Yep, unless circumstances beyond my control intervene (like a cancellation due to thunderstorms) tomorrow at 7:48 a.m. I will be running into the Willamette River. I hope I will be tough enough to deal with whatever comes after that, but I know at least that I am tough enough to get to the starting line!

A (Belated) Race Report and A Plan…

June 8th, 2013: Well, first of all, what a great weekend it was for a race! It was my 3rd year in a row at the Blue Lake Sprint Triathlon (though last year I was limited to the Aqua-Bike because of my foot injury), and the first of those years it’s actually been warm and sunny for the days leading up to the race. And this meant…water that was warmer than the low-60s!!! Yay for me!!! (I’m such a cold-water-weenie…)

If you’re interested in my splits, standings, or other race info, here’s a link to my online race report. But the following is a more general report about the experience.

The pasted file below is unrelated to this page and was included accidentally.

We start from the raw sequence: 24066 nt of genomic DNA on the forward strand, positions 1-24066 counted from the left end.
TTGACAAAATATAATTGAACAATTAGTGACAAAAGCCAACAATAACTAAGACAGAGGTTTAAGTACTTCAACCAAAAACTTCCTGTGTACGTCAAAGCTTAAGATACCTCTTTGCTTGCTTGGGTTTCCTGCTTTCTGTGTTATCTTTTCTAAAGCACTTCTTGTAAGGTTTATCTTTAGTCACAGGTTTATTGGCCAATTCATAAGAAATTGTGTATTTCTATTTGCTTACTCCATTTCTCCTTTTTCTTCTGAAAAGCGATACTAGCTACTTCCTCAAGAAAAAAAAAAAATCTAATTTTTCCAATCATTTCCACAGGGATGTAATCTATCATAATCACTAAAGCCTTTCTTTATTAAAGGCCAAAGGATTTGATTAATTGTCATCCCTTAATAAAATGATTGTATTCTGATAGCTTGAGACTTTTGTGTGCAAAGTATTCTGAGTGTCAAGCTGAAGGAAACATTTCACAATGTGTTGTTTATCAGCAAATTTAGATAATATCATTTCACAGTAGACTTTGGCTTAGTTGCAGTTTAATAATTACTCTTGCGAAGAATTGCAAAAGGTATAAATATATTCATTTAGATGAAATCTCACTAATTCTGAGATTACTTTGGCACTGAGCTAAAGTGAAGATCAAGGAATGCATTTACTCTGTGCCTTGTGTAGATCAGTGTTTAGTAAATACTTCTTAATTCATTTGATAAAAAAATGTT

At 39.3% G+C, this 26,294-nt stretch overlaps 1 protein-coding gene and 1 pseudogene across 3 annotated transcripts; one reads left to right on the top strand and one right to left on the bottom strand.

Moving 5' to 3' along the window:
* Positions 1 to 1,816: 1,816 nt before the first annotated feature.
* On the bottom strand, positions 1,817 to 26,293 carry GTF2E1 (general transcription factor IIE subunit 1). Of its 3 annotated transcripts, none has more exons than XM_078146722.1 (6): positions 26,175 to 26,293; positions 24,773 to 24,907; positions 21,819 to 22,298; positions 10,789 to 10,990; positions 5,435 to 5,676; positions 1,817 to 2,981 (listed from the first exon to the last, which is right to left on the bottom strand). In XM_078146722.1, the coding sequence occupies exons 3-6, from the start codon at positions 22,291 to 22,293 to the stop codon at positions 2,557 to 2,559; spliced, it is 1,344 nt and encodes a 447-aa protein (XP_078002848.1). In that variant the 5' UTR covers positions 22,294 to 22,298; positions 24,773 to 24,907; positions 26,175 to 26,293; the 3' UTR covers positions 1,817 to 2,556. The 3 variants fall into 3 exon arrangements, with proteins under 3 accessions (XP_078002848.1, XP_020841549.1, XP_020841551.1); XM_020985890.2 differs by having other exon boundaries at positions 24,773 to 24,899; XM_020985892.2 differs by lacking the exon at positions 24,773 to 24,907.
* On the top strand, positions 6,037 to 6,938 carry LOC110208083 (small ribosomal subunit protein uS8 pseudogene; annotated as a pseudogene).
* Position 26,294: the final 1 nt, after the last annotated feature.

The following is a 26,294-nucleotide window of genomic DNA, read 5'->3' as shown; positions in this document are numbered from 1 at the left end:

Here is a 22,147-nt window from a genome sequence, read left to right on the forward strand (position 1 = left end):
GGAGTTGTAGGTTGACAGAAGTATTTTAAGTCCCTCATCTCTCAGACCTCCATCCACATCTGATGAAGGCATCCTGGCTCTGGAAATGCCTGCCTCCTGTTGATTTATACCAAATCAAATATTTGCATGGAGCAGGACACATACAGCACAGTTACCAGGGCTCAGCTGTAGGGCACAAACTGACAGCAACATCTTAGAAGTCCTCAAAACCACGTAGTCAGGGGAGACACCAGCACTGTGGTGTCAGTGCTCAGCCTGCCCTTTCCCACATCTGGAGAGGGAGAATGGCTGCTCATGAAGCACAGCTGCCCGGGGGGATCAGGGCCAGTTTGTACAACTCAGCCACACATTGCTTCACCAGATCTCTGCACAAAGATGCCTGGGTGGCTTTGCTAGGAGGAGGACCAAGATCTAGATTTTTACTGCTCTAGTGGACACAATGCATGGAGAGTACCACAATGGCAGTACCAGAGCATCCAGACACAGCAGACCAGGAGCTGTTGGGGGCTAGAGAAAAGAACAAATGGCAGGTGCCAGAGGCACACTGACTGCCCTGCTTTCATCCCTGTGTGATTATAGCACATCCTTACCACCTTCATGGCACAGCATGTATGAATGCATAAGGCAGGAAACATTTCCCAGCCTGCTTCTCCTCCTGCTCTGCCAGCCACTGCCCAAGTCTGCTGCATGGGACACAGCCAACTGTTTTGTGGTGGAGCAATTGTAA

First of all, I’m working towards the goal of completing my first Olympic-distance triathlon at Hagg Lake in July (more about that later), so this race was more of a tune-up/progress check than anything else; hence, I was MUCH less nervous about it than in my first season. (I’m pretty sure it’s just because I’ve been obsessing so much about the Oly that I actually forgot to freak out over this one.) Regardless, I was pretty relaxed coming into the sprint tri, bolstered by the confidence that I’ve been training for TWICE the distance, so this should be no problem!

I also had the benefit of having attended an open-water swim clinic at the very same lake the week before, which did a lot to settle my nerves after last year’s famous panic attack.